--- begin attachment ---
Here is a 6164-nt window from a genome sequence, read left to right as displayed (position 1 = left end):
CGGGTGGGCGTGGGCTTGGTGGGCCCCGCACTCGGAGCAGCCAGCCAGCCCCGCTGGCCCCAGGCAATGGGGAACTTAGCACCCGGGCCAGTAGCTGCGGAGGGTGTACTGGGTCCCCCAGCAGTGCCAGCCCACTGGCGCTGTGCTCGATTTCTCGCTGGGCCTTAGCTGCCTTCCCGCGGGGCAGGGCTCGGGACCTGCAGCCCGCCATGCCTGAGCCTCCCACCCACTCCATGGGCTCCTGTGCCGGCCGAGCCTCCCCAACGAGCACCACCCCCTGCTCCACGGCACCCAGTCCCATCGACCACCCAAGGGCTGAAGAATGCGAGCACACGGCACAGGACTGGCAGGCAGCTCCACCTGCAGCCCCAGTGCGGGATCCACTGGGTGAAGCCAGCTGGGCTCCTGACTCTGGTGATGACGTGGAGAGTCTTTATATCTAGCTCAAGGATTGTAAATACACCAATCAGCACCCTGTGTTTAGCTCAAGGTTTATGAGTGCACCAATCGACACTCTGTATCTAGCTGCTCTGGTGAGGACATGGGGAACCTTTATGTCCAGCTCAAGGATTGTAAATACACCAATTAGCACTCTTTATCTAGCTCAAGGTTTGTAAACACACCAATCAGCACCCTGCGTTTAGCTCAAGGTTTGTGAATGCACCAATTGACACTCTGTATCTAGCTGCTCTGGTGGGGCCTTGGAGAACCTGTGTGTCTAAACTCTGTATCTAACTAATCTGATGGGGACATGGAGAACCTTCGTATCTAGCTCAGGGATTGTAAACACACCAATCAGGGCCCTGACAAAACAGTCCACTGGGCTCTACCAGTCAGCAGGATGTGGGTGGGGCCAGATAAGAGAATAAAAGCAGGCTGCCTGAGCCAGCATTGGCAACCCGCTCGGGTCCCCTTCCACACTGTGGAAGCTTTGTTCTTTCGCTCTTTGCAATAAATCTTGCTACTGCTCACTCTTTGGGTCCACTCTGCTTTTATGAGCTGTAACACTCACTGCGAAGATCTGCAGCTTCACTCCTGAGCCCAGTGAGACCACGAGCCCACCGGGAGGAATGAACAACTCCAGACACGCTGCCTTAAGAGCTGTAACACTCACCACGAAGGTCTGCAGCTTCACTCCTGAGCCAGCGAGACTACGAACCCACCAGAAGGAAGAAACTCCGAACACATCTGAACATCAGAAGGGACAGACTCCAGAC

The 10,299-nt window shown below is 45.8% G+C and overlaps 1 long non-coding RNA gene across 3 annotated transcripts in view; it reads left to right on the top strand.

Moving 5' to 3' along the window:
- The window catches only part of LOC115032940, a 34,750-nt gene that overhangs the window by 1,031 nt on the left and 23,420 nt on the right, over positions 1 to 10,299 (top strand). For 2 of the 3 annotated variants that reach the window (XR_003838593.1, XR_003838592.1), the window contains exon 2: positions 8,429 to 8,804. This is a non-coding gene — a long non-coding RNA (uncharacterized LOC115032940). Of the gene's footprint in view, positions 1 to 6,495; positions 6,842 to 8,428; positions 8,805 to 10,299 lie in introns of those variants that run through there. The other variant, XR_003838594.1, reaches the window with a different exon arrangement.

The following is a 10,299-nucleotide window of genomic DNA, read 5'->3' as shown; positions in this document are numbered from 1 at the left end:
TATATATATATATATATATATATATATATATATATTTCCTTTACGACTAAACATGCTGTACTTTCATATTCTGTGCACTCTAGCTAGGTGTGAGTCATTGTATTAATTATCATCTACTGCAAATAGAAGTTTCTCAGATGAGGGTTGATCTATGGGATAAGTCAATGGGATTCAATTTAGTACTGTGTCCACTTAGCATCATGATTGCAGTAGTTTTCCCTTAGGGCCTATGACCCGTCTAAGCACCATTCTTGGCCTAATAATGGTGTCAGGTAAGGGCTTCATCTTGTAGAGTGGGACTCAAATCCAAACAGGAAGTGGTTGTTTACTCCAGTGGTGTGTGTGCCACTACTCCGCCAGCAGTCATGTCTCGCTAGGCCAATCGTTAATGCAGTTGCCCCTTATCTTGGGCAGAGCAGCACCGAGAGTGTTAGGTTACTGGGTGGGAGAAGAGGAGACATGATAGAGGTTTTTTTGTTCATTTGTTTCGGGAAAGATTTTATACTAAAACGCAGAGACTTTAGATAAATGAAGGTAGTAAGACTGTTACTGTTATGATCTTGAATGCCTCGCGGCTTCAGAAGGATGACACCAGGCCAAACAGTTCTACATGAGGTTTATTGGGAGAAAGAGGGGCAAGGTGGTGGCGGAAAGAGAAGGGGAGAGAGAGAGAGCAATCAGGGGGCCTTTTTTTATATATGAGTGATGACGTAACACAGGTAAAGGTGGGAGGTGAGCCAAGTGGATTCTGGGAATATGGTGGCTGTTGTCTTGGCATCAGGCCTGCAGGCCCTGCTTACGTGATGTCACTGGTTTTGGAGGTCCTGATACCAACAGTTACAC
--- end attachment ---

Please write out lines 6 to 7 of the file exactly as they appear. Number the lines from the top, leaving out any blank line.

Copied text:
The following is a 10,299-nucleotide window of genomic DNA, read 5'->3' as shown; positions in this document are numbered from 1 at the left end:
TATATATATATATATATATATATATATATATATATTTCCTTTACGACTAAACATGCTGTACTTTCATATTCTGTGCACTCTAGCTAGGTGTGAGTCATTGTATTAATTATCATCTACTGCAAATAGAAGTTTCTCAGATGAGGGTTGATCTATGGGATAAGTCAATGGGATTCAATTTAGTACTGTGTCCACTTAGCATCATGATTGCAGTAGTTTTCCCTTAGGGCCTATGACCCGTCTAAGCACCATTCTTGGCCTAATAATGGTGTCAGGTAAGGGCTTCATCTTGTAGAGTGGGACTCAAATCCAAACAGGAAGTGGTTGTTTACTCCAGTGGTGTGTGTGCCACTACTCCGCCAGCAGTCATGTCTCGCTAGGCCAATCGTTAATGCAGTTGCCCCTTATCTTGGGCAGAGCAGCACCGAGAGTGTTAGGTTACTGGGTGGGAGAAGAGGAGACATGATAGAGGTTTTTTTGTTCATTTGTTTCGGGAAAGATTTTATACTAAAACGCAGAGACTTTAGATAAATGAAGGTAGTAAGACTGTTACTGTTATGATCTTGAATGCCTCGCGGCTTCAGAAGGATGACACCAGGCCAAACAGTTCTACATGAGGTTTATTGGGAGAAAGAGGGGCAAGGTGGTGGCGGAAAGAGAAGGGGAGAGAGAGAGAGCAATCAGGGGGCCTTTTTTTATATATGAGTGATGACGTAACACAGGTAAAGGTGGGAGGTGAGCCAAGTGGATTCTGGGAATATGGTGGCTGTTGTCTTGGCATCAGGCCTGCAGGCCCTGCTTACGTGATGTCACTGGTTTTGGAGGTCCTGATACCAACAGTTACAC